The Indian government has taken a significant step to tighten regulations around cryptocurrencies and virtual assets by bringing them under the purview of money laundering laws. The move comes amid growing concerns about the use of these digital assets for illicit activities such as money laundering, terrorism financing, and tax evasion.
In a notification dated March 7, the country’s finance ministry announced that it has brought the transactions of virtual digital assets (VDAs) – including cryptocurrencies – under the ambit of the Prevention of Money Laundering Act (PMLA) 2002. The anti-money laundering legislation now applies to a varied range of transactions in the crypto sector.
These include exchanges between VDAs and fiat currencies, exchanges between one or more forms of VDAs, and the transfer of VDAs. The “safekeeping or administration” of VDAs or instruments that enable control of the same, and the “participation in and provision of financial services related to an issuer’s offer and sale” of a VDA now fall under the purview of the country’s money-laundering laws as well.
Going forward, Indian crypto exchanges will have to report suspicious activity to the Financial Intelligence Unit India (FIU-IND). For those who are unaware, Clause 47(a) of Section 2 of the Income-tax Act, 1961 defines virtual digital assets as any information, code, number, or token (which is not Indian currency or foreign currency) that has been generated through cryptographic means or otherwise.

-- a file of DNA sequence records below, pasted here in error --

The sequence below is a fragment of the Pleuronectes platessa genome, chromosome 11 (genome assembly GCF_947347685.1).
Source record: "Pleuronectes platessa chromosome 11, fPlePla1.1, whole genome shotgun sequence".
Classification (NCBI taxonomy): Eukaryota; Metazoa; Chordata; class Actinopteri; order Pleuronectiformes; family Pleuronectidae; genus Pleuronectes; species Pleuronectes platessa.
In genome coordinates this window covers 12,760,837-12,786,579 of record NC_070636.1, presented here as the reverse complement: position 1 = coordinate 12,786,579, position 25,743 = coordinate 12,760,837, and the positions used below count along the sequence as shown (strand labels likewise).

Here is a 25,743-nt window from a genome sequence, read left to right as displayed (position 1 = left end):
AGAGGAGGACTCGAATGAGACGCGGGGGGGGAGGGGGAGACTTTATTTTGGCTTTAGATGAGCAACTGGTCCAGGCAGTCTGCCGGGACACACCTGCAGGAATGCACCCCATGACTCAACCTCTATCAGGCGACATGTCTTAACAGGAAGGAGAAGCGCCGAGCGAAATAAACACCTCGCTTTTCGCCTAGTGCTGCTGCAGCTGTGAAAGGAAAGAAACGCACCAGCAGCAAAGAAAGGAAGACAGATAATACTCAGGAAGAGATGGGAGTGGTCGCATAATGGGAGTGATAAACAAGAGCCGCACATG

This development marks the latest step taken by the government to tighten oversight of digital assets in the country. India has perennially been a tough market for the crypto sector to crack, and its uses in illicit activities such as money laundering have not endeared it to the Indian government. The decision to bring cryptocurrencies and virtual assets under money laundering laws is a significant development in India’s efforts to regulate the use of these digital assets.
Furthermore, it is expected to help to address the concerns of law enforcement agencies who have been worried about the use of these assets for illegal activities. The move is expected to make it more difficult for criminals to use cryptocurrencies and virtual assets to launder money or finance terrorism.
It also falls in line with global efforts to bring a greater degree of regulation and legislation in the crypto industry due to the potential of its misuse in illicit activities. Countries across the globe require digital-asset platforms to follow anti-money laundering standards, and India lacked proper legislation and policies to deal with the regulation and taxation of cryptos and digital assets for a long time.
“It mandates entities dealing in crypto to follow KYC, anti-money laundering regulations, and due diligence as followed by banking and other financial entities which fall under the classification of reporting entities under PMLA,” said Sharat Chandra, co-founder of the India Blockchain Forum.
“Slowly but surely, we are moving towards a regulated crypto ecosystem! Entities such as CoinDCX are now required by law to conduct due diligence and enhanced due diligence under the PMLA,” Sumit Gupta, co-founder and CEO of crypto exchange CoinDCX, commented on the matter.